Cowboys hire Rod Marinelli as defensive line coach

The Dallas Cowboys did the expected on Friday and added Rod Marinelli to the staff as defensive line coach.

Marinelli, former head coach of the Detroit Lions (2006-08), has spent the past four seasons with the Chicago Bears, the last three as defensive coordinator. The move to Dallas reunites him with newly hired defensive coordinator Monte Kiffin from their days in Tampa Bay.

Marinelli coached Tampa Bay’s defensive line for 10 seasons when Kiffin was the team’s defensive coordinator.

The head coach of the Tampa Bay teams when the two worked together, Tony Dungy, said such an addition would help players buy in to the 4-3 scheme expected to be implemented by Kiffin.

Dungy, who received the Theodore Roosevelt Award as part of Friday’s activities at the NCAA Convention at the Gaylord Texan Resort, said he talked Friday with Kiffin about the possible hiring of Marinelli. Dungy said he knew it was Kiffin’s intention to hire Marinelli.

“The big part of playing the defense this way is getting people who really, really believe in it. Because you have to sell it ... to your (players). And when you have other people that believe, that makes it easier,” Dungy said, citing Marinelli as a big believer in Kiffin’s scheme. “That’s critical. I think if Monte could get Rod, it would be a big step toward that.”

Marinelli will replace Brian Baker as Cowboys defensive line coach.

After his Friday talk with Kiffin, Dungy said he is convinced the Cowboys’ 72-year-old coordinator will stress the intangibles needed to turn around a Cowboys defense that struggled with consistency during consecutive 8-8 seasons under former coordinator Rob Ryan.

“He was at work and talking about doing things the right way, hustling, being perfect as much as you can be,” Dungy said. “And I think that’s what he’ll bring, more than anything. Everyone’s talking about ‘Tampa 2.’ It’s not what you do. It’s how you do it, and I think that’s where he’s going to help. He’ll bring some energy and enthusiasm and accountability. It’ll take a while for those guys to really understand what he’s saying. But when they do, it’ll be good.”

Dungy joins four past U.S. presidents as recipients of the Roosevelt Award, the NCAA’s highest individual honor, and said the recognition is “way above me,” in his estimation. But he was honored at Friday night’s dinner.

Before accepting the award, given annually to a former NCAA athlete who has gone on to “a distinguished career of national significance and achievement,” Dungy weighed in on a handful of NFL-related topics other than the Cowboys. Among them:

Dungy said he would have a lot of questions to ask Notre Dame linebacker Manti Te’o before spending a first-round pick on him in April’s NFL Draft. He said most NFL executives would share that opinion after Te’o claimed to be the victim of an Internet hoax in which a woman he identified as a girlfriend who died of leukemia never existed.

“If I was still coaching and we’re thinking about taking this guy in the first round, you want to know exactly what happened. What is going on with this young man and is it going to be a deterrent to him surviving in the NFL? Is it going to stop him from being a star?” Dungy said.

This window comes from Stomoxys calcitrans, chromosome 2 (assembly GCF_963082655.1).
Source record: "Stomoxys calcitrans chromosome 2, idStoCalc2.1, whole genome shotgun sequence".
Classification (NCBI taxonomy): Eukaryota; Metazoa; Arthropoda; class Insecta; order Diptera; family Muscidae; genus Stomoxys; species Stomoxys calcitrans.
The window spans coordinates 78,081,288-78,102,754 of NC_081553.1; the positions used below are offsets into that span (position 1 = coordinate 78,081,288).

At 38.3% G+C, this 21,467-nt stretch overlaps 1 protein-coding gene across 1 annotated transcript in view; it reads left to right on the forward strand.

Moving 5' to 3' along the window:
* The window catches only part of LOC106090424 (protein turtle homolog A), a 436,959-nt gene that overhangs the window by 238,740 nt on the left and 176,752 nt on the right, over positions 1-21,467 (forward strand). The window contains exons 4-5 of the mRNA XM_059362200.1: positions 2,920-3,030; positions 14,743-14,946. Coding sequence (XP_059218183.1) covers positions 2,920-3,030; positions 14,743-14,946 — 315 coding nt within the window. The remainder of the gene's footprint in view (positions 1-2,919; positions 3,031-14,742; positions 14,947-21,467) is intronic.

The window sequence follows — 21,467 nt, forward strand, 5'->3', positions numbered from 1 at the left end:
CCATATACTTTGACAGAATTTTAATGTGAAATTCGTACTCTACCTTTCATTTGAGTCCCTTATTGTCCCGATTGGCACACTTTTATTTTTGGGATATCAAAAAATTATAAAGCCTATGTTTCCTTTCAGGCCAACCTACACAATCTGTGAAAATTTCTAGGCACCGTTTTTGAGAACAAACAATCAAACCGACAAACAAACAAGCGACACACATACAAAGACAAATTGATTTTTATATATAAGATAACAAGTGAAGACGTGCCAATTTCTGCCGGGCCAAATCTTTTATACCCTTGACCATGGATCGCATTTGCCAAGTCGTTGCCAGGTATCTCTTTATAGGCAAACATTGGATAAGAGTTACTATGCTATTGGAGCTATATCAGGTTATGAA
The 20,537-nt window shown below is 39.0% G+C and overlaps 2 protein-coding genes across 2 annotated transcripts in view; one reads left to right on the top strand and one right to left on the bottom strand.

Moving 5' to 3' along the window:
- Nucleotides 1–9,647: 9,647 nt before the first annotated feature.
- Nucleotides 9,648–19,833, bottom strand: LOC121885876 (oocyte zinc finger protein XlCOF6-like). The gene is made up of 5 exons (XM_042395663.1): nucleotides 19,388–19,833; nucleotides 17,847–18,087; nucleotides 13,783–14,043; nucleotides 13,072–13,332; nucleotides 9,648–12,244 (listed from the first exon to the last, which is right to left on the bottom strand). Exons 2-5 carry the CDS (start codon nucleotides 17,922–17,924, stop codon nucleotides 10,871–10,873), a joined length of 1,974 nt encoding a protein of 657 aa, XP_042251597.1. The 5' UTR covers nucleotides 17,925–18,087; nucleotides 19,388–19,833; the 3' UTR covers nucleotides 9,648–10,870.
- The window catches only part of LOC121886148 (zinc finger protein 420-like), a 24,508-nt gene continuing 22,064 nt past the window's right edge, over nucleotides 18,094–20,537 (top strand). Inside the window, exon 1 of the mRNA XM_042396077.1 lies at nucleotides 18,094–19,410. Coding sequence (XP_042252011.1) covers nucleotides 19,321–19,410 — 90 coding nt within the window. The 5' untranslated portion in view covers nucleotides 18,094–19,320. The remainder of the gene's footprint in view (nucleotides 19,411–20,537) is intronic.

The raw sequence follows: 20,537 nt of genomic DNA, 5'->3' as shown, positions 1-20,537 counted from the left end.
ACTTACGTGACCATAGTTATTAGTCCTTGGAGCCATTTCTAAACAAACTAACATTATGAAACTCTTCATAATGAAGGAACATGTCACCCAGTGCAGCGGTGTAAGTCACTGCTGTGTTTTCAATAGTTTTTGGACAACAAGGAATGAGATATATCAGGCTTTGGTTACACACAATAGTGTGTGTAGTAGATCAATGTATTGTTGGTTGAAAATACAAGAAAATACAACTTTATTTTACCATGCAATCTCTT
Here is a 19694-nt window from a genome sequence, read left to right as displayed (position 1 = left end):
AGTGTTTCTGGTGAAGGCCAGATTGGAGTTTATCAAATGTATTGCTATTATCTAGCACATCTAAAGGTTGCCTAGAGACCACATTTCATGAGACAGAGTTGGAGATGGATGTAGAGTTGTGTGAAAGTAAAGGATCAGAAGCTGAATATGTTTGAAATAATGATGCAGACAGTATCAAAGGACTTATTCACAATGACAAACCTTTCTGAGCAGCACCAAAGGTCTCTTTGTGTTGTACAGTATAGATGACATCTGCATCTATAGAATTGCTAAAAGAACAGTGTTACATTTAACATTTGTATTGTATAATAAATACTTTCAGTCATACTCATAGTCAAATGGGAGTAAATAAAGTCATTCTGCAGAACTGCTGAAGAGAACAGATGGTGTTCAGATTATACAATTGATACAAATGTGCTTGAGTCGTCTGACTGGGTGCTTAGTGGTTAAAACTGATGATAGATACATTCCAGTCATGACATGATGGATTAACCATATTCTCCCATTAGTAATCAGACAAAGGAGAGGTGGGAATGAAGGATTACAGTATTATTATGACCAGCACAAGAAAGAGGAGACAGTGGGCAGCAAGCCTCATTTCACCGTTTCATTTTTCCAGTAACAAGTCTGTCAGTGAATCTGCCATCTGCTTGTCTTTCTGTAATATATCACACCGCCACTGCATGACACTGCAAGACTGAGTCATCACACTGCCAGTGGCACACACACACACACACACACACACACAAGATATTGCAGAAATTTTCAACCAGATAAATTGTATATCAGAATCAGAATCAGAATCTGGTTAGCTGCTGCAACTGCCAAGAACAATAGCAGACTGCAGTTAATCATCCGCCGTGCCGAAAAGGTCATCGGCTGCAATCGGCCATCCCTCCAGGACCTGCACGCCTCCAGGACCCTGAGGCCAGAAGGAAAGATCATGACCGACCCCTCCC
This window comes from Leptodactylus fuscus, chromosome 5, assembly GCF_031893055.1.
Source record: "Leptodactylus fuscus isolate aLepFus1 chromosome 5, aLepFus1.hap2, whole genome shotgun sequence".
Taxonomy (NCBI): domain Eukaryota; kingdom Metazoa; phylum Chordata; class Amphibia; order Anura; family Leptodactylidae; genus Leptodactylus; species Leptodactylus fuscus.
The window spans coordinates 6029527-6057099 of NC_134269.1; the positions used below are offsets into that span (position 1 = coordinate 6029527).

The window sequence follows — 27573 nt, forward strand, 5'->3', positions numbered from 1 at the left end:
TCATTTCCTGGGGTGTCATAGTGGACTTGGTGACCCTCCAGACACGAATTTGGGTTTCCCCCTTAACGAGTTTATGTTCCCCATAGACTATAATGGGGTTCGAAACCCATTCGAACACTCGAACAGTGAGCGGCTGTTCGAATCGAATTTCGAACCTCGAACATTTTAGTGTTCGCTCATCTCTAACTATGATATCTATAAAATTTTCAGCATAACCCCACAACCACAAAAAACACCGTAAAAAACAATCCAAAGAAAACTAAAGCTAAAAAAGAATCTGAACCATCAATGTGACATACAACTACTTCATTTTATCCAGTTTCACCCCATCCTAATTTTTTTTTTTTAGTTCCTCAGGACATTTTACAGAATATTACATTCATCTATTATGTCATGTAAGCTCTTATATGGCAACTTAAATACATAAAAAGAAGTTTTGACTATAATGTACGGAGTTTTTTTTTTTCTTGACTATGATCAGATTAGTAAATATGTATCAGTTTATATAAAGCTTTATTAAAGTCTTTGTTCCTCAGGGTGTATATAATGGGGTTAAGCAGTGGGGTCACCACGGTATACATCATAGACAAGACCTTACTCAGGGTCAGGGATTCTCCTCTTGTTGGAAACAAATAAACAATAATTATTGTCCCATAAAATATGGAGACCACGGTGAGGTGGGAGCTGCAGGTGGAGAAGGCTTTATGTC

Before the story broke, Te’o had been projected as a first-round pick in most mock drafts, with several analysts placing him among the top 10 selections. Dungy said the player’s NFL draft stock now depends on how he handles damage control and how truthful he is during interviews with NFL executives.

“The truth is the best liberator. That’s what I would do. And he’s going to get questioned about it a lot,” Dungy said. “When something like this happens that isn’t standard, how do you deal with it? And growing up is a big part of it. It’s all part of the process.”

Dungy, father of an Oregon football player, predicted former Ducks coach Chip Kelly can succeed in the NFL as coach of the Philadelphia Eagles with his up-tempo offense and without a dual-threat quarterback.

“You can run that system and it doesn’t have to all be about the quarterback running,” said Dungy, father of Ducks receiver Eric Dungy. “He’ll tweak it to the talent he has and he’s really good about getting the best out of everybody and knowing what guys can do and can’t do .To me, that’s a good coach. I think he does a great job.”

Dungy said Kelly’s up-tempo attack is not all that different, from a pace-of-play standpoint, than what the Buffalo Bills did in the 1990s with a no-huddle offense while going to four consecutive Super Bowls.

“Buffalo committed to it and that was their game. It wasn’t the quarterback running. It wasn’t the spread offense. But it was the same pace,” said Dungy, a Kansas City assistant coach when the Bills ran that system. “And it was very difficult to prepare and practice for it.”

Dungy said Washington Redskins quarterback Robert Griffin III, the 2011 Heisman Trophy winner from Baylor, has the intangibles to rebound quickly from his season-ending knee surgery and be productive next season.

“He’s a leader. That is what makes him special,” Dungy said. “Those leadership qualities will come out in tough times and in good times.”


NCAA delegates will vote today on proposed rules changes, including a handful that would significantly tweak recruiting practices for major-college football coaches.

Kirk Rohle, former running back from Hampden-Sydney College, received the Award of Valor for helping a teammate escape a house fire in which Rohle received burns over 47 percent of his body.

Jimmy Burch, 817-390-7760

Twitter: @Jimmy_Burch

Staff writer Clarence E. Hill Jr. contributed to this report.

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